Don's a good guy with many demons.............At least he wasn't chasing any particular woman (I don't think). Ya never know............he may yet return.
Todd Eastman

climber
Bellingham, WA
May 14, 2009 - 12:26am PT
I had several great winters training with Don for XC ski racing in the late 1990s in Winter Park. We skied many kilometers trying to figure out the best techniques for skating in the cold soft high altitude snow peculiar to that part of Colorado. I hope he is doing well in Montana.
WBraun

climber
May 14, 2009 - 12:42am PT
Back before cams when all you had was pitons Tissack was actually a feared route because all those expanding pitches.

Caming devices really changed all that.

There's a expanding pitch up there where every piece fell out below you until a long ways out.

Now it's most likely totally bomber, A1, piss easy with cams.
bhilden

Trad climber
Mountain View, CA
May 14, 2009 - 01:07am PT
I talked to Michael Tietzi this evening. He did the route in the early 70's with a guy named John Blackwell who was from Seattle. He didn't remember the exact date, but is working to pin it down.

Bruce
Steve Grossman

Trad climber
Seattle, WA
May 14, 2009 - 01:13am PT
Jack- Do you recall any attempts before you and Charlie got the notion to get up there? How did you guys team up?
Bldrjac

Ice climber
Boulder
May 14, 2009 - 09:45am PT
Steve,

I am absolutely sure that Charlie and I did the second ascent.
Charlie and I knew that Billy Daivdson had gone up there to solo the thing and backed off from the fifth pitch. There were some old slings left behand that he most likely rapped off of. There may also have been one more attempt by someone but that didn't go anywhere. I'll try and remember his name. Charlie and I had been teaming together for awhile doing climbs. On the Captain reestablishing the bolt ladder and reconnecting the Right Side of Dawn Wall to Wall of Early Morning Light. The Gobi Wall and others. We wanted to tick Tis-Sa-Ack before someone else beat us to it because we knew that there were people out there who were able to do so. BTW, Charlie and I were met by Werner and three other climbers including Jim Pettigrew. We all hung out and then walked down the trail together. Somewhere I've got pictures..............Never meant so much to be met on top of a wall as it was when I saw those guys. Charlie and I had a bunch of stuff including one bag full of different sized Bongs, because as Werner correctly states we did't have cams and that climb ate up Bongs for breakfast AND dinner.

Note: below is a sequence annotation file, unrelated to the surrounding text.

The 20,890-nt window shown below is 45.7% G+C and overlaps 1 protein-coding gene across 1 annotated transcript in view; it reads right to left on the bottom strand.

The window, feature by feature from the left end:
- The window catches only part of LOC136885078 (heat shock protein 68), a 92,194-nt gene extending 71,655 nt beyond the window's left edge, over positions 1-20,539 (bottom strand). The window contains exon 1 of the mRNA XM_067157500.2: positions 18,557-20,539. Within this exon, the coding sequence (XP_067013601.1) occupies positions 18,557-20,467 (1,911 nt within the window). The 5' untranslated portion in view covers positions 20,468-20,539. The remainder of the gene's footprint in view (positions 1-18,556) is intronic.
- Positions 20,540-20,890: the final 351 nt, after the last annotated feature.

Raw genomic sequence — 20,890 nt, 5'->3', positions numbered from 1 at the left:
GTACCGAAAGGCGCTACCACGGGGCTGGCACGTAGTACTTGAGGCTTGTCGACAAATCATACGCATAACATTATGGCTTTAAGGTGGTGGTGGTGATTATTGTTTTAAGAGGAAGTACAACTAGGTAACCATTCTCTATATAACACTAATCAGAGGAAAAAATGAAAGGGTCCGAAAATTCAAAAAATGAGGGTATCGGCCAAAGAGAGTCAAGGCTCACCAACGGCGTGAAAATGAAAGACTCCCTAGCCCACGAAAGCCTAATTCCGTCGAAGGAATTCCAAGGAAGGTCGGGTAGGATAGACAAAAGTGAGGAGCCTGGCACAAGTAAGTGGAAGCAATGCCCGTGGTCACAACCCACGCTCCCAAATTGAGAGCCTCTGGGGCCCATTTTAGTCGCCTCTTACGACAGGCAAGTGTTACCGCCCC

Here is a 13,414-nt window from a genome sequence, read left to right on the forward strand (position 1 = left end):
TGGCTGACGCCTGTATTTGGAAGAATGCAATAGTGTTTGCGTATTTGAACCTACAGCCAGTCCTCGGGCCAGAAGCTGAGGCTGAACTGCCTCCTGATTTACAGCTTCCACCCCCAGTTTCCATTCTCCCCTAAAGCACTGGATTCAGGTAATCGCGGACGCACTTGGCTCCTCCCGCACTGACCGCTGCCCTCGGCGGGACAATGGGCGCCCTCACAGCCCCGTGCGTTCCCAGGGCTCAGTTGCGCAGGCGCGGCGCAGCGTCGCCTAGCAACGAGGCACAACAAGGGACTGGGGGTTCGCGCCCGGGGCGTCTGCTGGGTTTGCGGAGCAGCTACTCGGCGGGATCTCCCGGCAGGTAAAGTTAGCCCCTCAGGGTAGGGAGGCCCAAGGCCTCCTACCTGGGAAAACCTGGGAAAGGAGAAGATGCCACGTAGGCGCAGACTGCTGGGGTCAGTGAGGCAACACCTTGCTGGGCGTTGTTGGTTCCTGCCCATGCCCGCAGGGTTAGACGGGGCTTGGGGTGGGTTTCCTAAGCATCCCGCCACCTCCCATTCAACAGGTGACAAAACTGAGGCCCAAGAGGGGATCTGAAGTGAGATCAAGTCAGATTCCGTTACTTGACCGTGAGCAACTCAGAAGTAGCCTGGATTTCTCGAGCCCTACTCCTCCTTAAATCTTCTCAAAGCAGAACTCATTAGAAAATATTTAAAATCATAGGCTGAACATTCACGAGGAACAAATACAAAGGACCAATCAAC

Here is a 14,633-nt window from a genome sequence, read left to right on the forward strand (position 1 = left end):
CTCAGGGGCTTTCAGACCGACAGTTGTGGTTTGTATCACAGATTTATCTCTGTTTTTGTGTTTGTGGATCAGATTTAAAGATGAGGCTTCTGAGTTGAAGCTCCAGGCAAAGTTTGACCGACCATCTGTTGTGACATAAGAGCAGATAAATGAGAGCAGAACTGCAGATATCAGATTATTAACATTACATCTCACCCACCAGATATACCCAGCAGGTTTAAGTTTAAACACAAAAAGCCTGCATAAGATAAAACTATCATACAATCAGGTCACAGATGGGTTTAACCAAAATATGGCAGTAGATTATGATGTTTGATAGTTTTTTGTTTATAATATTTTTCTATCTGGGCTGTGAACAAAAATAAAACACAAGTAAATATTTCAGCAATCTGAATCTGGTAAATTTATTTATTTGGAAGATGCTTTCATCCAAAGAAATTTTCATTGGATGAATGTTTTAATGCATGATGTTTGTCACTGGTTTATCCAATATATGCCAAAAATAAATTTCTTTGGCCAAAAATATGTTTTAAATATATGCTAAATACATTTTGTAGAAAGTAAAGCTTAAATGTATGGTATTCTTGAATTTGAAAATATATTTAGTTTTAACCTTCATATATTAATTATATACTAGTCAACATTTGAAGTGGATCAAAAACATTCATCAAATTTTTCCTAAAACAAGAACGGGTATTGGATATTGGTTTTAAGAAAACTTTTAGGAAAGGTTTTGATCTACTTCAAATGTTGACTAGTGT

Peter Haan

Trad climber
San Francisco, CA
May 14, 2009 - 10:02am PT
Jack and Stevie, I began to solo the Sack August of 1971. At that time it would have been the second ascent. I got up to the Zebra and realized I forgot my second hammer and it was only 4 weeks after the Salathe solo--- I was still kind of drained and did not have the drive to spend that kind of time again solo. After dropping a hammer off the Salathe I have always had the fear of being hammerless by accident too. Plus it hot as hell up there, like above 100 degrees. I rapped off leaving rap anchors of course.
Bldrjac

Ice climber
Boulder
May 14, 2009 - 10:42am PT
Peter,